7. Quote:Original post by Hodgman Hmm. The way I've always simulated it is to divide -1 by 5, take the fractional part and multiply it by 5, which gives me Java's result. However, wikipedia says "When either a or n are negative, this naive definition breaks down and many programming languages differ in how these values are defined" among other things. This is the definition I had always assumed, too. It seems that the ACTUAL definition, is something along the lines of: (a % n) is defined as the amount by which a exceeds the largest multiple k of n such that k <= a. k, in this case, would be -5, meaning that a % n = 5 - 1 = 4. Interesting. Though, from the Wiki article, it seems that the vast majority of languages use Java's definition.
  8. Why would you expect -1 % 5 to equal 4?
  9. This reminds me of the time when I took a cow to Ascot and said, "I want to enter a race. How do I ride this thing?"
  10. Buy this: http://www.amazon.co.uk/Beginning-Python-Novice-Professional-Professionals/dp/1590599829/ref=sr_1_1?ie=UTF8&s=books&qid=1282576577&sr=8-1 Problem solved.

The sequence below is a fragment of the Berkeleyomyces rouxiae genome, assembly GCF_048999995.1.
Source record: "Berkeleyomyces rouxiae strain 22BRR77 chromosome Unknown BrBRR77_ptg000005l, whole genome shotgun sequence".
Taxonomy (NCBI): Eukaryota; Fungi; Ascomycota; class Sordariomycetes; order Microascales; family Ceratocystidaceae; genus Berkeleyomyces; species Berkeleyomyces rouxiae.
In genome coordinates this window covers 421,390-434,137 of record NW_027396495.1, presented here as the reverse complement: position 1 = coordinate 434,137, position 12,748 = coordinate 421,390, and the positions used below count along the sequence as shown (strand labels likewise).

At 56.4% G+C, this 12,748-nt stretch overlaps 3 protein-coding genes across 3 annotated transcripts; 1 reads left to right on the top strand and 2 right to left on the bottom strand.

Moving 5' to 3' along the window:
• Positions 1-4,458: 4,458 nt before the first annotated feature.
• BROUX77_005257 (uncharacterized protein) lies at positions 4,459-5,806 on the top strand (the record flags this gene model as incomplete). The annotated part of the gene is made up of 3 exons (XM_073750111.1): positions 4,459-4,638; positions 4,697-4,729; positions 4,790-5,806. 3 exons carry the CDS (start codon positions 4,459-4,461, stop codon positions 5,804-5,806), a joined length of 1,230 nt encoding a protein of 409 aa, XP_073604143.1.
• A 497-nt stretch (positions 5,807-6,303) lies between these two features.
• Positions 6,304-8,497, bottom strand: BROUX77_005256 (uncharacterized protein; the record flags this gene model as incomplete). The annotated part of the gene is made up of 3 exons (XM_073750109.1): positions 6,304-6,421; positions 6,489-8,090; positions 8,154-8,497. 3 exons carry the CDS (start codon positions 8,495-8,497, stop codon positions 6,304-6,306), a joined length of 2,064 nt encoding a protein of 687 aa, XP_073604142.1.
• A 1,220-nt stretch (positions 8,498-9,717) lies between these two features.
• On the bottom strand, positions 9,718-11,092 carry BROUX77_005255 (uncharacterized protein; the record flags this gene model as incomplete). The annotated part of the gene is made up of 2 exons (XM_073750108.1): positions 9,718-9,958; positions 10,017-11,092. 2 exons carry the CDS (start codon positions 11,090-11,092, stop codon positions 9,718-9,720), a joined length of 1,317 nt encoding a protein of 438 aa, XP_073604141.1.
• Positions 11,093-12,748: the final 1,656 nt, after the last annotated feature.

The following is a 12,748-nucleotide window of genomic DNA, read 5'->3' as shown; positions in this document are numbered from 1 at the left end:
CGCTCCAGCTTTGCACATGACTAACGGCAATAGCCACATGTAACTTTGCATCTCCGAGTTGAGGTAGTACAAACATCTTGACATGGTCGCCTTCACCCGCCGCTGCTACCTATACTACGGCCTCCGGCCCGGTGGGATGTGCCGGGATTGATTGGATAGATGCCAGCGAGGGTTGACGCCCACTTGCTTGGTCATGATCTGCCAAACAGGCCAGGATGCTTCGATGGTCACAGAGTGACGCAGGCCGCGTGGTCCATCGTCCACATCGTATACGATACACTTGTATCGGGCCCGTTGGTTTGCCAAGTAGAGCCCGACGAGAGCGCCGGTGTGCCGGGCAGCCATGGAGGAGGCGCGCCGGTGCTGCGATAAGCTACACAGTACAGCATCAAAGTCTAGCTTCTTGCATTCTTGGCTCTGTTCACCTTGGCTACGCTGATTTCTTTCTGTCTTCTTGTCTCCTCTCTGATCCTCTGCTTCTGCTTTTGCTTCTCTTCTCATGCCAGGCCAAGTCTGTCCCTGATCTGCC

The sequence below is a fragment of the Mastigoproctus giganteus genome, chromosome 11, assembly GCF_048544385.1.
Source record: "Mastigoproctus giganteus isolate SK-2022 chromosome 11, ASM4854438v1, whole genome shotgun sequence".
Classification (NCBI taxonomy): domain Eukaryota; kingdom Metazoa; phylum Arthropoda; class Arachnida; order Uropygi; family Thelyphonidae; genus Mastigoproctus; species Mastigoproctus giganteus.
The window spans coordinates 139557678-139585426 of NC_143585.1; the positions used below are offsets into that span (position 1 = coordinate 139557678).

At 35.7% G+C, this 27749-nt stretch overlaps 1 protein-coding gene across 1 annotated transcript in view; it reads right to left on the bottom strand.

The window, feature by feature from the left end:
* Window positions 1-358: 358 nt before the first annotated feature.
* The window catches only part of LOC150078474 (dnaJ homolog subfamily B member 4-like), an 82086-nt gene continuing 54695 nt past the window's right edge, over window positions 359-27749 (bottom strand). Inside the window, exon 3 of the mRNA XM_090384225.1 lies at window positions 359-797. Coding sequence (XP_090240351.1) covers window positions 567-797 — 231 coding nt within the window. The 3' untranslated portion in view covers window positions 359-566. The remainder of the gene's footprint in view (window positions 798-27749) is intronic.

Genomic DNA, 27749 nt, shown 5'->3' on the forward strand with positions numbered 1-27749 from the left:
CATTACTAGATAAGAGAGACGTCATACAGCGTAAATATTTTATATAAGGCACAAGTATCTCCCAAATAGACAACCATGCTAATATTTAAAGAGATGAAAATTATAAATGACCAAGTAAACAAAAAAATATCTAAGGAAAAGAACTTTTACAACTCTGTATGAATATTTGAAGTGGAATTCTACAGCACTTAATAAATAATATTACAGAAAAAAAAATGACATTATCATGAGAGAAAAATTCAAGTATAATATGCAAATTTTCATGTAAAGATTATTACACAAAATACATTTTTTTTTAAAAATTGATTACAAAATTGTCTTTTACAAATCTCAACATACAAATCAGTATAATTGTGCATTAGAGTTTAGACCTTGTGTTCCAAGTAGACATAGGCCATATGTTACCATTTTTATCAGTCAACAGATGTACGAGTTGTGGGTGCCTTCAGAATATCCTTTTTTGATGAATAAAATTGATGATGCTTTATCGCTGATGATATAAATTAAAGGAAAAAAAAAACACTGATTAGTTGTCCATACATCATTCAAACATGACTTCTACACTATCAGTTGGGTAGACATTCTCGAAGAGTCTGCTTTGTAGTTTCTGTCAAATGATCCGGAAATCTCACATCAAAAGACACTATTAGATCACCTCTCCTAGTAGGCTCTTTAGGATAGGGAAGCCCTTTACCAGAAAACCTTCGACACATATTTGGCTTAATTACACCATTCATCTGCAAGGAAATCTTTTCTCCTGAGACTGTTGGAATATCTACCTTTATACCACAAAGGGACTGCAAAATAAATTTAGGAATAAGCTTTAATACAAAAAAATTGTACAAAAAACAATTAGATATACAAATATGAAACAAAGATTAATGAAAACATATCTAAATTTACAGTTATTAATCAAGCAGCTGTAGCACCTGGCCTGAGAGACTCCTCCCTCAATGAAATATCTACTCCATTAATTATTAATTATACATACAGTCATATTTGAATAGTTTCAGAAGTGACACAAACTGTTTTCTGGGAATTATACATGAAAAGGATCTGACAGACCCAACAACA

11. I don't really have time to look through all that code (seems like a lot for a straightforward A* execution) but I will point out that A* is only guaranteed to produce an optimal path if it uses an admissible heuristic, which, if diagonal movement is allowed, neither straight line distance nor Manhattan distance are.
  12. Quote:Original post by dmatter You either need some kind of big-num construct that won't overflow with massive factorials or, perhaps most simply, something like this: *** Source Snippet Removed *** I'm guessing that this is beyond the scope of the exercise in the book, somehow.
  13. That is a perfectly sound way of calculating a factorial, yes. Another (arguably more elegant) way is to use recursion: int factorial(int in) { if (in > 1) return (in*factorial(in-1)); else return 1; } Although, while this is a little neater, it's actually less spatially-efficient due to the fact that each recursive call requires extra memory.
  14. Quote:Original post by Bromordra Think about it, at the kind of resolution you're talking about, r=24, b=5, g=3 would be 60,025 less units of height than 24,5,4, but to my eyes, those are the exact same color, which really hurts usability. This. With increments in each colour representing wildly differing changes in height it would be impossible to work with.
  15. Pass references to corresponding Rigid_body instances instead of copying the values across?